What a great night! Amazing food, fantastic drinks, and wonderful company. We were so excited to see you all come together to support the Hokule'a's voyage and to celebrate the Polynesian community here in New York City.
Kalepa Baybayan even sent us a special message from the Hokule'a's stop in Cuba:
By Andy Wang
Last night's pau hana was fantastic! Whether you shared a hula, song, drink or laugh, thank you for being there. It reminded me of what makes Halawai so special to me -- our community, which is so full of boundless energy, varied talents, and unconditional aloha. In a city as diverse as New York, it is truly unique.
It was also a night of healing. We gathered to wala'au and have fun for sure, but the strength of one's community is also about supporting and helping one another. I personally felt this in a big way. Thank you for joining me in sending a prayer and song to Uncle Cyril Pahinui who just underwent lung surgery. We hear the surgery went well but a long road to recovery lies ahead. Pua Ali'i 'Ilima O Nuioka performed a heartfelt rendition of the love song Waika dedicated to their kumu hula, Vicky Holt Takamine whose husband Ed passed away unexpectedly last month. Halau Na Pua Mai Ka Lani Nuioka, a relatively new halau branch in New York City, is mourning the untimely passing of their Kumu Kale Pawai. Their graceful movements and smiling faces throughout Aloha Aku, Aloha Mai were an homage to their kumu and a true celebration of life.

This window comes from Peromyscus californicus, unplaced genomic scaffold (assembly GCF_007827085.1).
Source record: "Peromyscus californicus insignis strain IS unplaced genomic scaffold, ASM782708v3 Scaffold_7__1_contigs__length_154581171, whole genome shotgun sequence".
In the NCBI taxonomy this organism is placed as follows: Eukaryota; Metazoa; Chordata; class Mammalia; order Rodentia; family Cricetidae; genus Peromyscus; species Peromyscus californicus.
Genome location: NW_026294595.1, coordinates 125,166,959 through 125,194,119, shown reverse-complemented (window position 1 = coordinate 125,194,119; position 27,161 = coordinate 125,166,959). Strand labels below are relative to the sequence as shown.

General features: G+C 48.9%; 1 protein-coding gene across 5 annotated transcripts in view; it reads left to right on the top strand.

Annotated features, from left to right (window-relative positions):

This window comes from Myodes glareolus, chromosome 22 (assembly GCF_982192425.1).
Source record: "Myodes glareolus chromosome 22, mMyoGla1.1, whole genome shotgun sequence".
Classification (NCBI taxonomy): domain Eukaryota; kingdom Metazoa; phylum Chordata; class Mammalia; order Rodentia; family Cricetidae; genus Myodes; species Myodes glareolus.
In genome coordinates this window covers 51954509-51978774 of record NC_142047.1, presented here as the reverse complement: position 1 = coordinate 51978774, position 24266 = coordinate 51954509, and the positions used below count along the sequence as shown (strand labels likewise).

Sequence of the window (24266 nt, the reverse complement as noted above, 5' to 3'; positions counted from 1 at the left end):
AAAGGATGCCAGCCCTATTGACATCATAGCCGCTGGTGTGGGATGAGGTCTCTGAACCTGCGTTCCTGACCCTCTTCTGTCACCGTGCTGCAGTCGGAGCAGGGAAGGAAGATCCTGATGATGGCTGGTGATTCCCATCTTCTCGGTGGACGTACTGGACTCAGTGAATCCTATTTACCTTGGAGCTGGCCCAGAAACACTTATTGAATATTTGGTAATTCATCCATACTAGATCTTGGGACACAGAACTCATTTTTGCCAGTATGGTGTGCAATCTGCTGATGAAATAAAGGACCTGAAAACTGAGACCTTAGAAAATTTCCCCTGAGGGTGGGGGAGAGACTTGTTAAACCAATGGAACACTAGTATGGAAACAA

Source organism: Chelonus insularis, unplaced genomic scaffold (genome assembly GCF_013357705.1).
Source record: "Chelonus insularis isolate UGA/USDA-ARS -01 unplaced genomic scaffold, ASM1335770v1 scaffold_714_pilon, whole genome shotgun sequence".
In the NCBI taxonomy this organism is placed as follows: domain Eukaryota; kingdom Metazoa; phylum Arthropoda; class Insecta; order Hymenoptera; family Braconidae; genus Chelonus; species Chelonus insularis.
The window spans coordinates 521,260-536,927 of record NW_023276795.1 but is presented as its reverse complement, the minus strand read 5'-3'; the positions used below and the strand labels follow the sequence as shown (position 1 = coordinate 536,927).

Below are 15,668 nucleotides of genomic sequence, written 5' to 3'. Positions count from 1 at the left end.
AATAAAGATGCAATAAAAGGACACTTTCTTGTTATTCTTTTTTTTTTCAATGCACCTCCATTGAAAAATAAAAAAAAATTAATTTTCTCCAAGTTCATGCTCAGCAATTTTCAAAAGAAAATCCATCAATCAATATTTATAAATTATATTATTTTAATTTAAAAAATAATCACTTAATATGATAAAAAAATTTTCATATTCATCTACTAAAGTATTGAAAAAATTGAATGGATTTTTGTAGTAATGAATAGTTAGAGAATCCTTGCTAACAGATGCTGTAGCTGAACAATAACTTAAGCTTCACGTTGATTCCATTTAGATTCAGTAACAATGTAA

Playing music, and particularly playing music for hula, is an experience that I cannot always put into words. There is a relationship and interplay there that binds us. Always a privilege to perform with fellow musicians Claudia Goddard and Chris Davis, but even better when complemented by impromptu hula by Halawai board members Nersa Miller and Kim Davidson. 'Ukulele whiz Kris Kato joined me for kanikapila. (Sorry, we don't practice!) We had a blast dusting the cobwebs off of Po La'i La'i for dancers from Halau Hula O Na Mele Aina O Hawaii.
By the way, you may have noticed Jacqueline Hazen, with her video equipment, who is producing a short documentary featuring Kris and Halawai board member Keoni DeFranco on what it means to practice and teach oli (Hawaiian chant) in New York. A highlight for me was when Kainoa Ebernate got up with 'ukulele in hand to sing Pua Ahihi. His voice was sublime. And I finally got to eat some sushi while enjoying his music. And of course, we wrapped up with everyone singing Hawaii Aloha.
The night was full of special moments. For those of you who missed it, I hope you can make the next one. For those who were there, you nourished my soul and made the pau hana great. Mahalo nui.
What did you think of the new venue? Let us know what you thought about the event in the comments!